The big picture: Google seems poised to compete directly with Amazon, Apple, and Roku with a new Chromecast Ultra. This may also bring drastic changes to how Android TV is presented and put Google in competition with the very hardware vendors it needs to increase Android TV's reach into the market.

Though not as prevalent as Roku, Apple TV, or Amazon Fire devices, Android TV still remains a competent and capable television experience. That said, Google's next foray into the living room will likely be Nest branded and feature a new user experience, according to a report from Protocol.

This new Android TV experience would put more focus on content like TV shows and movies rather than apps. This is a huge change from how Android TV looks right now and more in line with how Fire TV works.

This dovetails nicely with a report from 9to5Google that detailed how Google plans to release a new Chromecast Ultra with a remote. Protocol's report corroborates this further by describing some of the features:

"Users will be able to install apps for streaming services like Netflix and Disney+ from Google's Play Store, and the device will be integrated with Google Assistant for voice control. Like other Android TV devices, it will allow users to cast content, and it is expected to support Google's Stadia cloud gaming service.

Google will market the device under a distinct brand, separating it from third-party streaming devices based on Android TV, according to two sources with knowledge of the company's plans. The company is considering using its Nest brand for this purpose, according to one of these people, which would be in line with Google's recent efforts to turn Nest into the umbrella brand for its smart home and entertainment hardware efforts."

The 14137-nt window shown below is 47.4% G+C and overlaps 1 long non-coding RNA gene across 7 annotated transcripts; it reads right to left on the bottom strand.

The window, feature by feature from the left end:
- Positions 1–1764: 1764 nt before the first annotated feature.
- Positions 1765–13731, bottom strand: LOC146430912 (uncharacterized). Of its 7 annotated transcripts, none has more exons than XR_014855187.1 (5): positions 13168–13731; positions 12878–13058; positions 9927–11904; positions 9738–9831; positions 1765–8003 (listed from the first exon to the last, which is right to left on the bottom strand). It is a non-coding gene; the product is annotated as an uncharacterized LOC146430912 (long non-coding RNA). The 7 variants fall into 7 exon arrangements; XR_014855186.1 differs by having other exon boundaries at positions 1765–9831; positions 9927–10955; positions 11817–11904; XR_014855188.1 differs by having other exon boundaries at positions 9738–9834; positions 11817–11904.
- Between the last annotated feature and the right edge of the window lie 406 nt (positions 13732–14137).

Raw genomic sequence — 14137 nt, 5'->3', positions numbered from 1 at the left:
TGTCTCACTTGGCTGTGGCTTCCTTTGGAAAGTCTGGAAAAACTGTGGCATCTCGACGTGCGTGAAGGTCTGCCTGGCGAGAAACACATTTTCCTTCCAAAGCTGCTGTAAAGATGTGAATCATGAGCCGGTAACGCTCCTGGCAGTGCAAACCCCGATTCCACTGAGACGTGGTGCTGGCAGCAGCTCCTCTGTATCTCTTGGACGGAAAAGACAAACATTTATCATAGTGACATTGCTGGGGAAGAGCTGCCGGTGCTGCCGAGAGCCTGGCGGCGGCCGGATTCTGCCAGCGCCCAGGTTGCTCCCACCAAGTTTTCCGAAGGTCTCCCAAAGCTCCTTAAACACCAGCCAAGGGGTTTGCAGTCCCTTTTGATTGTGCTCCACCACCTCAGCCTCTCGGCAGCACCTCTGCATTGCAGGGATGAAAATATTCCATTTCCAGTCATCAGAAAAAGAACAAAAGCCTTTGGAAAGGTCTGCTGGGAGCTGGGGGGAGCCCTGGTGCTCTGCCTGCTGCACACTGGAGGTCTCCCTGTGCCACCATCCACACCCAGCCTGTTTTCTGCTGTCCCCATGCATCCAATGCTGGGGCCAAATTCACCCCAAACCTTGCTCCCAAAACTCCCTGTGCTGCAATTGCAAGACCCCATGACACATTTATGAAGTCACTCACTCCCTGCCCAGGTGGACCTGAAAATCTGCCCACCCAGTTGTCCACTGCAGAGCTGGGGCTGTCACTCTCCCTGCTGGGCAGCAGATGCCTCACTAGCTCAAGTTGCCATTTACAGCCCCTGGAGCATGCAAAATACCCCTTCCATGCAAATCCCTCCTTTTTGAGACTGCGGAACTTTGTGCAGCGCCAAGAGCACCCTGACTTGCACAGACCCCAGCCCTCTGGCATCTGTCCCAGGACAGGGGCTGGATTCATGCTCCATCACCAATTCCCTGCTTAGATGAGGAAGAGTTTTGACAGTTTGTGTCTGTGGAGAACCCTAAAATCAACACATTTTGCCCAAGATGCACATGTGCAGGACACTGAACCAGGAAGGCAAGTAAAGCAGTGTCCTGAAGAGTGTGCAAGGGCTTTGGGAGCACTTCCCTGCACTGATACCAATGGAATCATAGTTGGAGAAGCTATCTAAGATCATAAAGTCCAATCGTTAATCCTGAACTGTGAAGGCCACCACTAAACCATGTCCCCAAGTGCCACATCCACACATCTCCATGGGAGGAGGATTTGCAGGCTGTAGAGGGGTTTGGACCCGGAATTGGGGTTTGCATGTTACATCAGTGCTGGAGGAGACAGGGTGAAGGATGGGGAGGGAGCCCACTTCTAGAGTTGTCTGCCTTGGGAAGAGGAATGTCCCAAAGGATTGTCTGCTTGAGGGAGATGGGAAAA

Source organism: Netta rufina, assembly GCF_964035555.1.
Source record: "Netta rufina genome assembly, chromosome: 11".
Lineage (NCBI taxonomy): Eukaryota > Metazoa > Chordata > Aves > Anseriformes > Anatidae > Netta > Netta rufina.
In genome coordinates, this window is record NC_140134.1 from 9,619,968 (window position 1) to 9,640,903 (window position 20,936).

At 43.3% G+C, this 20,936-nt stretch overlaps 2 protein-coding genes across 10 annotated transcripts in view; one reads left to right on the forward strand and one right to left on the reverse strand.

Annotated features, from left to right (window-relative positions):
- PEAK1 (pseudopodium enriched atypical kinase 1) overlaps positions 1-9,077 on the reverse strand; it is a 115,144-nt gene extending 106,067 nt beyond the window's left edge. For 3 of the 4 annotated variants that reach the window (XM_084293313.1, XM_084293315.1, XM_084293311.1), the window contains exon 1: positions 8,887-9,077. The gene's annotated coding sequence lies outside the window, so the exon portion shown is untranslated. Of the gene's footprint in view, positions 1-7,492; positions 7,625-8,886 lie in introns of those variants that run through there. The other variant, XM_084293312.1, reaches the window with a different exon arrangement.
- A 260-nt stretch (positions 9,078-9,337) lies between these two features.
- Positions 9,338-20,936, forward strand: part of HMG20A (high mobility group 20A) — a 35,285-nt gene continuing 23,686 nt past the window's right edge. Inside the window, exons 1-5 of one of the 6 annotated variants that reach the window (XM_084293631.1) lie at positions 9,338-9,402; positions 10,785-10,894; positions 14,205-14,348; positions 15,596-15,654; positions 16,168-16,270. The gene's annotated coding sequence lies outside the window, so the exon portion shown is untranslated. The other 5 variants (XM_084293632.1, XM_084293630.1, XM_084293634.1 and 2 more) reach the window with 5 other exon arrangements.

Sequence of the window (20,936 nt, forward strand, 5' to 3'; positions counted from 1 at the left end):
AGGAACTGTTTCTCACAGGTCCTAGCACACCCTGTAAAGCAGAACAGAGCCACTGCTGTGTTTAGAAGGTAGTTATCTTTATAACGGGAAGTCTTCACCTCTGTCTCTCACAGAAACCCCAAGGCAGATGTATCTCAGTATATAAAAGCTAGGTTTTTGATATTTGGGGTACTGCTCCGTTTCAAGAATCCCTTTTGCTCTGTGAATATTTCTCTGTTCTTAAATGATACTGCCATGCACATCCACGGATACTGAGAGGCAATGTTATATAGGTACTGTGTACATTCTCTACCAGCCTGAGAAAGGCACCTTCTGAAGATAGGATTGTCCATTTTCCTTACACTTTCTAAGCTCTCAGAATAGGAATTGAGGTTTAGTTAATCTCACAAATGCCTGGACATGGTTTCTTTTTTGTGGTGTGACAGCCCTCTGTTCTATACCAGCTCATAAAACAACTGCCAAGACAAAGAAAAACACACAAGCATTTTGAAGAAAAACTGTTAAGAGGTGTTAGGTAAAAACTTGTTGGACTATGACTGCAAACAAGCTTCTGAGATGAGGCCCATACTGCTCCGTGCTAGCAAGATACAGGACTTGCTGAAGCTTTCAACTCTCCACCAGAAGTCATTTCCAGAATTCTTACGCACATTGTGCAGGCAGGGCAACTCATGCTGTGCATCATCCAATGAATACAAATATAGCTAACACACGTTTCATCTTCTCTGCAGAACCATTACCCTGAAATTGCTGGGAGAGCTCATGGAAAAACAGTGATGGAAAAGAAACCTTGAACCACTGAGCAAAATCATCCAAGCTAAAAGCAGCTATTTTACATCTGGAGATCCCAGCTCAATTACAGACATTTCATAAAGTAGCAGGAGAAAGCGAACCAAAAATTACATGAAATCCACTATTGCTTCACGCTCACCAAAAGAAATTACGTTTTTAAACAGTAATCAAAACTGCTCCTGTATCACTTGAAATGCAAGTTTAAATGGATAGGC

The addition of Stadia support isn't surprising given how hard Google is pushing it but somewhat conflicts with a very important Android TV partner, Nvidia. The company released updated Shield TV streaming boxes last October and include the ability to use GeForce Now, a competitor to Stadia.

Converting the new Chromecast Ultra into a competitor against Roku, Amazon, and Apple also puts Google into contention with smart TV OEMs that use Android as the operating system of their televisions. Complicating things further, Google struck licensing agreements with those OEMs to prevent them from using forked versions of Android such as Amazon's Fire TV. Google is apparently trying to ease manufacturer concerns by lowering the hardware requirements to run Android TV. That means, smart TV OEMs can build their devices for less and regain some profit margins.

Protocol says that Google is talking to the major streaming providers about supporting the next version of Android TV. However, the focus on content instead of apps may lead to Google prioritizing its own services, YouTube and YouTube TV, over competing streaming services. Both Apple and Amazon already highlight their content in the Apple TV and Fire TV, respectively.